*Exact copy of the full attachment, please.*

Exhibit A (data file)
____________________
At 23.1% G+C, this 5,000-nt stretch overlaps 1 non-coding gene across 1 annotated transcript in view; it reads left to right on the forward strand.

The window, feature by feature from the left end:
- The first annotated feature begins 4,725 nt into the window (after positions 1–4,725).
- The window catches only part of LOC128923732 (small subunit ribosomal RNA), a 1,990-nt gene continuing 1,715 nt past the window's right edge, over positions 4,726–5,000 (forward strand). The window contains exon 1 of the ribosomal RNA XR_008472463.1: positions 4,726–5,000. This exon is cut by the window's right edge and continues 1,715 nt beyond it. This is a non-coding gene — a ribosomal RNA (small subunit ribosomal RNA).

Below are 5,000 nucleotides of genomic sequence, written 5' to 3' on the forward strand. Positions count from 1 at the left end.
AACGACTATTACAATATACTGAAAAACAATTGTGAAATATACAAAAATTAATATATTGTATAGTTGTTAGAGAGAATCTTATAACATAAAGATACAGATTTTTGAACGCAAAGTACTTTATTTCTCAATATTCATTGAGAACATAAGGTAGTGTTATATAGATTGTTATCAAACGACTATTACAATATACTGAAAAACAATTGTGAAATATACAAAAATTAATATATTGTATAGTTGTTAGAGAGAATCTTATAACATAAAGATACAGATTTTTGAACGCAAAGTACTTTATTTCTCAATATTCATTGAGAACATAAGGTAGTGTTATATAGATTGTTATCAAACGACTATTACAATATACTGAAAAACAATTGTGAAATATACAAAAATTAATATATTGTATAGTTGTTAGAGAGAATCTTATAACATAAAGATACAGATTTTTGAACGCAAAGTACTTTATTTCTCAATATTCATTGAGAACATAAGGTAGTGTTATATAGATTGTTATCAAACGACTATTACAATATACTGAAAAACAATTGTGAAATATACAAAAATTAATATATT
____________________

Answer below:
At 23.1% G+C, this 5,000-nt stretch overlaps 1 non-coding gene across 1 annotated transcript in view; it reads left to right on the forward strand.

The window, feature by feature from the left end:
- The first annotated feature begins 4,725 nt into the window (after positions 1–4,725).
- The window catches only part of LOC128923732 (small subunit ribosomal RNA), a 1,990-nt gene continuing 1,715 nt past the window's right edge, over positions 4,726–5,000 (forward strand). The window contains exon 1 of the ribosomal RNA XR_008472463.1: positions 4,726–5,000. This exon is cut by the window's right edge and continues 1,715 nt beyond it. This is a non-coding gene — a ribosomal RNA (small subunit ribosomal RNA).

Below are 5,000 nucleotides of genomic sequence, written 5' to 3' on the forward strand. Positions count from 1 at the left end.
AACGACTATTACAATATACTGAAAAACAATTGTGAAATATACAAAAATTAATATATTGTATAGTTGTTAGAGAGAATCTTATAACATAAAGATACAGATTTTTGAACGCAAAGTACTTTATTTCTCAATATTCATTGAGAACATAAGGTAGTGTTATATAGATTGTTATCAAACGACTATTACAATATACTGAAAAACAATTGTGAAATATACAAAAATTAATATATTGTATAGTTGTTAGAGAGAATCTTATAACATAAAGATACAGATTTTTGAACGCAAAGTACTTTATTTCTCAATATTCATTGAGAACATAAGGTAGTGTTATATAGATTGTTATCAAACGACTATTACAATATACTGAAAAACAATTGTGAAATATACAAAAATTAATATATTGTATAGTTGTTAGAGAGAATCTTATAACATAAAGATACAGATTTTTGAACGCAAAGTACTTTATTTCTCAATATTCATTGAGAACATAAGGTAGTGTTATATAGATTGTTATCAAACGACTATTACAATATACTGAAAAACAATTGTGAAATATACAAAAATTAATATATT